A decade of conflict has made poverty in Sierra Leone so bad that many families cannot afford to take care of their children. Over 1,500 children live on the streets in Freetown alone, making a living doing odd jobs. They are the children most in danger of violence and sexual abuse.

At a truck park in the eastern part of the capital, many children come to sleep in the empty shells of cars. Prostitutes and drug addicts also come there,15-year-old Ansumana Kobba was also found in the truck park. He had been out on the street for four months. Ansumana's parents were killed during the war. He was sent to live with his uncle, but left when he was forced to go to work and was not sent to school.

Ansumana says he made money carrying things for people, but spent most of it on gambling and the local palm wine called Poy. Although he is glad to be off the street and in school, Ansumana says he is unable to face going back to his uncle or other members of his family. He says he would like to be put in a foster home.

AVFAL Project in Freetown


AVFAL main objective is the promotion of youths in the involvement of community development and leadership. Young people face a whole range of problems, which can cause distress and even mental ill health with issues like exam pressures, bullying, family problems, bad relationships and drugs causing huge stress. It is estimated that one in five young people experience mental health problems. Living on the streets means people can find themselves vulnerable to a wide range of problems, including drugs and alcohol abuse, gang violence, prostitution and involvement in crime. Many young people have multiple and complex difficulties which require intensive support. AVFAL Freetown gives one-to-one support to young people, offering practical training, help and advices in solving their problems and helping to improve their lives. It’s all about the fun of football-and the good things about it; team spirit, global learning, and living without violence. Our project is all about football as a cultural mediator and a medium for social development.

What is AVFAL Football for Development Programme?

Football for Development evolved out of the growing evidence that strengthening the right of children to play, enhances their healthy physical and psychosocial development and builds stronger communities. Football is now recognized by many as an effective tool in the pursuit of development and peace including international experts in the fields of development, education, health, sport, economic and conflict resolution. Our Well-designed Football and play programs put children on a positive path to healthy development. Specifically, Football and play programs help foster three key protective factors in the well being our children.

I. Resilience by building confidence through skill acquisition;
II. A meaningful connection to adults through the coaching relationship and;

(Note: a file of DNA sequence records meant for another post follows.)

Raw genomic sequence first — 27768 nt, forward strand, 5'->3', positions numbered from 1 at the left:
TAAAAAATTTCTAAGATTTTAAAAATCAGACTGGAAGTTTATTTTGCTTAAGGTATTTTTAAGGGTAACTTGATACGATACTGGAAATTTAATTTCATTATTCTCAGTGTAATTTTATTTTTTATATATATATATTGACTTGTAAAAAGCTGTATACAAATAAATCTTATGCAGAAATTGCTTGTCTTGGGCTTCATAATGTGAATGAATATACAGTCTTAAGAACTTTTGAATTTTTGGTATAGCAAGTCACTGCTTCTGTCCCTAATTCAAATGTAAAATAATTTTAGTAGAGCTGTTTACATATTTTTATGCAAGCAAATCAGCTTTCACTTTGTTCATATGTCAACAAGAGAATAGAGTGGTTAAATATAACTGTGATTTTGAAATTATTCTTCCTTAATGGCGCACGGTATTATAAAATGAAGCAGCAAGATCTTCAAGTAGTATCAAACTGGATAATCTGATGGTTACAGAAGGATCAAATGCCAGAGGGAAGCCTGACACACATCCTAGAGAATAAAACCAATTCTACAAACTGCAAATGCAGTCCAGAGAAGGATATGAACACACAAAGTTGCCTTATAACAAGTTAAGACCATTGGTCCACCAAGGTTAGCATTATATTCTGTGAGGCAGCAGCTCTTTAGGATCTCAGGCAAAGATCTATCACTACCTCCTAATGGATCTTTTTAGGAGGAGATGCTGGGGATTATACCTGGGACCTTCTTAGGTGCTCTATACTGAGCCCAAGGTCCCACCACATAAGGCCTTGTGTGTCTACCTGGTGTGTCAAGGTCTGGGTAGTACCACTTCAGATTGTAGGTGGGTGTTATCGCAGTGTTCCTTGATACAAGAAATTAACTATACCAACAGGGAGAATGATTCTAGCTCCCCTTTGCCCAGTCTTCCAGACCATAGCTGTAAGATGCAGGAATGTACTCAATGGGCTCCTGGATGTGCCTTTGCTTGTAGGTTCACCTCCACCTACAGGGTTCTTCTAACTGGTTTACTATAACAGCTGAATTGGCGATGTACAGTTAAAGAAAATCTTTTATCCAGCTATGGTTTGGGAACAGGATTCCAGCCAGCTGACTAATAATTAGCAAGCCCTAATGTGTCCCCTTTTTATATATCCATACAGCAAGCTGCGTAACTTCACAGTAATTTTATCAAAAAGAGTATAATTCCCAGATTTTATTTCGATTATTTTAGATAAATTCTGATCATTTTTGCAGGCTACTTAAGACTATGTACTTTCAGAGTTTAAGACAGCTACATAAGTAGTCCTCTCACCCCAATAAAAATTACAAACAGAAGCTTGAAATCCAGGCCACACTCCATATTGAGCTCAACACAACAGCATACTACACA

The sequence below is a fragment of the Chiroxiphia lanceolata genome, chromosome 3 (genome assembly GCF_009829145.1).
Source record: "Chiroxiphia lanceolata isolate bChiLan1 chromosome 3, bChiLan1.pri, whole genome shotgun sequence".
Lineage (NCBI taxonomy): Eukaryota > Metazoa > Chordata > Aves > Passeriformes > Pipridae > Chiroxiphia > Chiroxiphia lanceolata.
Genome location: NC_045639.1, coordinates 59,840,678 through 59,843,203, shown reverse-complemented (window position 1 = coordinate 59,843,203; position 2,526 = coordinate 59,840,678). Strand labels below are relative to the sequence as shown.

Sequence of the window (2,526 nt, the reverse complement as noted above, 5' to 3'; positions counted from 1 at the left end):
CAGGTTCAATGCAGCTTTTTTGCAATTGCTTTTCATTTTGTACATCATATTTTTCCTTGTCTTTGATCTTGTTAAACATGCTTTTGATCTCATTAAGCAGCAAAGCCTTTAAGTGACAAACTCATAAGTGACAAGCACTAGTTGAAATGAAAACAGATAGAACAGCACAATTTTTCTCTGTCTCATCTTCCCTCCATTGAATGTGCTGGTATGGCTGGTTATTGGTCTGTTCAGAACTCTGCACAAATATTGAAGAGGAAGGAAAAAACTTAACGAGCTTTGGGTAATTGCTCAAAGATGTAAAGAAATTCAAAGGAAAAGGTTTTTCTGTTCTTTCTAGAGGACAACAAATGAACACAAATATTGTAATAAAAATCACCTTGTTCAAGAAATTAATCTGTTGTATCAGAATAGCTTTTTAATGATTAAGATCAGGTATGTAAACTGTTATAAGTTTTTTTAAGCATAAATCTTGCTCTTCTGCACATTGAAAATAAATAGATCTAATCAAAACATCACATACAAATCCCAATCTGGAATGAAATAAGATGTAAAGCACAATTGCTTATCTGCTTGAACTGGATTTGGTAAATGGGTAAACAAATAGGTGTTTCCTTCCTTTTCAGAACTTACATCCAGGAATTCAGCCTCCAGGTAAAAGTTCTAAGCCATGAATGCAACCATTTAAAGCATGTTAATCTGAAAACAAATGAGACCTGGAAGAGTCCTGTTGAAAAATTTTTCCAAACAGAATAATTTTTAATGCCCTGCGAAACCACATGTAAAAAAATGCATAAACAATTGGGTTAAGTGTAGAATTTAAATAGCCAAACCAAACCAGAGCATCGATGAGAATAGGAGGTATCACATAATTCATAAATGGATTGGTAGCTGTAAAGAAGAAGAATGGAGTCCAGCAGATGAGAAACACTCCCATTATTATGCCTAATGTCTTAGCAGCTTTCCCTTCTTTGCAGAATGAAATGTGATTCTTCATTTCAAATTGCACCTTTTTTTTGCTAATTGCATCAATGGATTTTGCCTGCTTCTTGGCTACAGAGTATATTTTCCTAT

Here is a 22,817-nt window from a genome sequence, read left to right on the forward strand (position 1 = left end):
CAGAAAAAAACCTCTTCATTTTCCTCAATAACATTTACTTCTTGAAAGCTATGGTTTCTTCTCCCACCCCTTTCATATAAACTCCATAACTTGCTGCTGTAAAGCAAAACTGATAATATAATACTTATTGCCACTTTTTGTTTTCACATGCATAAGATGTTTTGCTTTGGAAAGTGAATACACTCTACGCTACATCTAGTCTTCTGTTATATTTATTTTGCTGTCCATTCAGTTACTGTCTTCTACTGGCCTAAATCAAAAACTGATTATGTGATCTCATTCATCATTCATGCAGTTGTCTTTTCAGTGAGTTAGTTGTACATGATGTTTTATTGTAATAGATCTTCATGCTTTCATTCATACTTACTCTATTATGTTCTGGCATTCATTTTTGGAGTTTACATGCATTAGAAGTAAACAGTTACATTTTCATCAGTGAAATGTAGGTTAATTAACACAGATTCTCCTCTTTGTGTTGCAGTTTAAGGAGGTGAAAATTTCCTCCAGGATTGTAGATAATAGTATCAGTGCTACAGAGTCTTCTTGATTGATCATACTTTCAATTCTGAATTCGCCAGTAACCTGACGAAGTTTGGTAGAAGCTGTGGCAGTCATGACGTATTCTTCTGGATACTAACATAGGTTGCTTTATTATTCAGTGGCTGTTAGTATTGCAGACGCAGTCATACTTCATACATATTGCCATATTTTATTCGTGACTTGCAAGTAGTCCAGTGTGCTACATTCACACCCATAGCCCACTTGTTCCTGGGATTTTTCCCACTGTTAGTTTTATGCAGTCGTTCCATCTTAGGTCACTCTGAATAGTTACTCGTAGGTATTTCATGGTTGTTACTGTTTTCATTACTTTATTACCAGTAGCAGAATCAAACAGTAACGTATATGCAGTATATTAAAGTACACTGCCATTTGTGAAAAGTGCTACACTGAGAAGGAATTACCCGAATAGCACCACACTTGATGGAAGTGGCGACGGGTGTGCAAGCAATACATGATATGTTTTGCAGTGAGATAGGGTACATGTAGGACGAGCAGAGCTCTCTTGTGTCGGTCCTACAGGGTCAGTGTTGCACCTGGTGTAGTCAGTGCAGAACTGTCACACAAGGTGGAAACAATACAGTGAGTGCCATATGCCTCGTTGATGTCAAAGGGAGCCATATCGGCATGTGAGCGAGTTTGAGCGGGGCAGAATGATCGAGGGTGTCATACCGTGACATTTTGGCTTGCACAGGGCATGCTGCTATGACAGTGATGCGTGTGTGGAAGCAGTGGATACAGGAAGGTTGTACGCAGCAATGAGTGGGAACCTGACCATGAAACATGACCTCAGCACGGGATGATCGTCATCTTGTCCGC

III. A sense of safety and security through regular activity.

Football and play also serve as tools to teach important values and life skills including self-confidence, teamwork, communication, inclusion, discipline, respect and fair play. Football also has psychological benefits such as reducing depression and improving concentration. Football and play improve health and well being, extend life expectancy and reduce the likelihood of several non-communicable diseases including heart disease. Football has a positive impact on child education. Physical education typically improves a child's ability to learn, increases concentration, attendance and overall achievement. Football has the potential to contribute to the economic development our communities and nations. Football events can have significant economic impact. The popularity and convening power of sport provides us with a powerful tool for reaching people and communicating important messages including messages of health and peace. Football brings people together and has the potential to cross boundaries and open new dialogues. Many of the core values of football parallel those necessary for peace, such as respect, justice and honesty. Children learn better when they are having fun and being active. Our Football programs are crafted to uphold the values of development, equity, inclusion and sustainability.

"…Sport can play a role in improving the lives of individuals, and not just individuals, but whole communities. I am convinced that the time is right to build on that understanding, to encourage governments, development agencies and communities to think how sport can be included more systematically in the plans to help children, particularly those living in the midst of poverty, disease and conflict."

Formal UN Secretary-General Kofi Annan
Right To Play (Olympic Aid) Roundtable Forum,
February 2002, Salt Lake City Olympic Winter Games




Freetown, Capital of Sierra Leone



Air view  of Freetown